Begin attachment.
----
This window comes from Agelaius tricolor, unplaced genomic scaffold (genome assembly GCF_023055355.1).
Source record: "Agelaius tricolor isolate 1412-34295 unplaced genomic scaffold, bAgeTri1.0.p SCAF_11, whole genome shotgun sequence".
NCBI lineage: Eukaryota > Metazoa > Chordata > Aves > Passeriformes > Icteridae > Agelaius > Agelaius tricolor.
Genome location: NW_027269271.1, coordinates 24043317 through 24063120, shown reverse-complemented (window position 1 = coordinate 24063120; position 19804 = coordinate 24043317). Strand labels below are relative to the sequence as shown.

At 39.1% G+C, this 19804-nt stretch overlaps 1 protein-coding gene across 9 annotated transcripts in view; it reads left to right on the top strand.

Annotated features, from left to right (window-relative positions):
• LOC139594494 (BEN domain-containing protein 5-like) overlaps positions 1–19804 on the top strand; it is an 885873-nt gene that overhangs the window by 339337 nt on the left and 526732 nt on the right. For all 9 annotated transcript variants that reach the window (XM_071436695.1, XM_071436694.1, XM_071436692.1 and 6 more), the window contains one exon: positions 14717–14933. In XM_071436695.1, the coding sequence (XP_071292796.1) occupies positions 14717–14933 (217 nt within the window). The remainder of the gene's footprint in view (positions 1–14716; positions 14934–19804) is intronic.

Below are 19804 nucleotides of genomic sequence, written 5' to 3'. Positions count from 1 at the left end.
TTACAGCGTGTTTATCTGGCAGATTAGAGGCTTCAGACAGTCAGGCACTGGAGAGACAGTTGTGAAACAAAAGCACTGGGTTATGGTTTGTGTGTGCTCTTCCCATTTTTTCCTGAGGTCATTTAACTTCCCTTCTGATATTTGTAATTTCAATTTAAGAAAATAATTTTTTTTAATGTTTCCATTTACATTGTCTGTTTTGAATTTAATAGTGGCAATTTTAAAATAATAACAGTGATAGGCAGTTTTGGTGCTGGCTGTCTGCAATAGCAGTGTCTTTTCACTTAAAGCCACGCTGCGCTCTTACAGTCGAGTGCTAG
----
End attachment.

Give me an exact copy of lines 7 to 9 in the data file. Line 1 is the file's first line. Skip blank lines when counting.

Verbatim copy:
• LOC139594494 (BEN domain-containing protein 5-like) overlaps positions 1–19804 on the top strand; it is an 885873-nt gene that overhangs the window by 339337 nt on the left and 526732 nt on the right. For all 9 annotated transcript variants that reach the window (XM_071436695.1, XM_071436694.1, XM_071436692.1 and 6 more), the window contains one exon: positions 14717–14933. In XM_071436695.1, the coding sequence (XP_071292796.1) occupies positions 14717–14933 (217 nt within the window). The remainder of the gene's footprint in view (positions 1–14716; positions 14934–19804) is intronic.

Below are 19804 nucleotides of genomic sequence, written 5' to 3'. Positions count from 1 at the left end.
TTACAGCGTGTTTATCTGGCAGATTAGAGGCTTCAGACAGTCAGGCACTGGAGAGACAGTTGTGAAACAAAAGCACTGGGTTATGGTTTGTGTGTGCTCTTCCCATTTTTTCCTGAGGTCATTTAACTTCCCTTCTGATATTTGTAATTTCAATTTAAGAAAATAATTTTTTTTAATGTTTCCATTTACATTGTCTGTTTTGAATTTAATAGTGGCAATTTTAAAATAATAACAGTGATAGGCAGTTTTGGTGCTGGCTGTCTGCAATAGCAGTGTCTTTTCACTTAAAGCCACGCTGCGCTCTTACAGTCGAGTGCTAG